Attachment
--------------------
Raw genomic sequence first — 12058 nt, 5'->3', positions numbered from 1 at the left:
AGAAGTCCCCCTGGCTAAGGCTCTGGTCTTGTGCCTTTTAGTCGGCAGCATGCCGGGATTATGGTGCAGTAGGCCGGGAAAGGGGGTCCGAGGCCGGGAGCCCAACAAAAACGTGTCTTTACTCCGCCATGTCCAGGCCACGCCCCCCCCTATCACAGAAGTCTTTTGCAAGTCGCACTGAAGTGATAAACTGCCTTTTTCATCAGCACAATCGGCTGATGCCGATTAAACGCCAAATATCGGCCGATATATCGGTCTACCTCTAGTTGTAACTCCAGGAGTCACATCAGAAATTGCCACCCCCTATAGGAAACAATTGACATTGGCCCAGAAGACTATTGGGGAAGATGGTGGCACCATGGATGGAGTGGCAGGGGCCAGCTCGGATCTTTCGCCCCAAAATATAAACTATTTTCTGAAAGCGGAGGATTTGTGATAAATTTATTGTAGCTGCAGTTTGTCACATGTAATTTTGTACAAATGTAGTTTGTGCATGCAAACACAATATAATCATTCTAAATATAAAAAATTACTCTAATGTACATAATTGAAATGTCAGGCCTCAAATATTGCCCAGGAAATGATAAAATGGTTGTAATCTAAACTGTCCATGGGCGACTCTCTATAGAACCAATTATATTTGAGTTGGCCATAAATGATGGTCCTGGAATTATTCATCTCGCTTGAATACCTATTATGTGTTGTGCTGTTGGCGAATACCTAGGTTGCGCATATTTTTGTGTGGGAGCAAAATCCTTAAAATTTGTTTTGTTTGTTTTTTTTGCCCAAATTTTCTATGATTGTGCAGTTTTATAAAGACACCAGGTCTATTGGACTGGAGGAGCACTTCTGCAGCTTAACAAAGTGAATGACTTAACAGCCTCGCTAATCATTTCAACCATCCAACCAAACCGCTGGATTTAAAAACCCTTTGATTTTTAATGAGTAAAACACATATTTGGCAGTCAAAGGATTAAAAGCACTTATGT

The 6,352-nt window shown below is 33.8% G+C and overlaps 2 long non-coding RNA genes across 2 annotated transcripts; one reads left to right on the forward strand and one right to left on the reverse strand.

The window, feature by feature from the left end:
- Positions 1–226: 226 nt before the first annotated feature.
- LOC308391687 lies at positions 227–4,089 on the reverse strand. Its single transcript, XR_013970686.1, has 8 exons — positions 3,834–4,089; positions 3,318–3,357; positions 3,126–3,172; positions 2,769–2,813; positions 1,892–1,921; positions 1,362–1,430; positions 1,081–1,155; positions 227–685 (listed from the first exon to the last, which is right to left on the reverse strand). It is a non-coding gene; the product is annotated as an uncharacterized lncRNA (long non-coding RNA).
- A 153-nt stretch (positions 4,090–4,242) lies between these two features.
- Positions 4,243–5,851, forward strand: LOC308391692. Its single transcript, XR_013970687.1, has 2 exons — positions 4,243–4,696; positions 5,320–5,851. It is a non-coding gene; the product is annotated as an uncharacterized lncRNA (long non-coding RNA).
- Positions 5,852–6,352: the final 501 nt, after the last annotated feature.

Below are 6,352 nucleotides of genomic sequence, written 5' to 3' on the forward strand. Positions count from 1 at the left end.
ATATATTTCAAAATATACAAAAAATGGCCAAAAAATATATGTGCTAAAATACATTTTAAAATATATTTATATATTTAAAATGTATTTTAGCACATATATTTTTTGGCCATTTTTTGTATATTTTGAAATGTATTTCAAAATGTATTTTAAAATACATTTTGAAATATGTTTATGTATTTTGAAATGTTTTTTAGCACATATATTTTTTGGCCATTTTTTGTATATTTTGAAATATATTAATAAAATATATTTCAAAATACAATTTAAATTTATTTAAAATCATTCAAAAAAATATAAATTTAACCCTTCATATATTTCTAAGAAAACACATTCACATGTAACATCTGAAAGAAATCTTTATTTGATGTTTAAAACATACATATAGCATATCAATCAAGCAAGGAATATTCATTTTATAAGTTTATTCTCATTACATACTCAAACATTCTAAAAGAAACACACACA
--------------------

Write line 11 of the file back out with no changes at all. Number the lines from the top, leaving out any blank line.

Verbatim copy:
ATATATTTCAAAATATACAAAAAATGGCCAAAAAATATATGTGCTAAAATACATTTTAAAATATATTTATATATTTAAAATGTATTTTAGCACATATATTTTTTGGCCATTTTTTGTATATTTTGAAATGTATTTCAAAATGTATTTTAAAATACATTTTGAAATATGTTTATGTATTTTGAAATGTTTTTTAGCACATATATTTTTTGGCCATTTTTTGTATATTTTGAAATATATTAATAAAATATATTTCAAAATACAATTTAAATTTATTTAAAATCATTCAAAAAAATATAAATTTAACCCTTCATATATTTCTAAGAAAACACATTCACATGTAACATCTGAAAGAAATCTTTATTTGATGTTTAAAACATACATATAGCATATCAATCAAGCAAGGAATATTCATTTTATAAGTTTATTCTCATTACATACTCAAACATTCTAAAAGAAACACACACA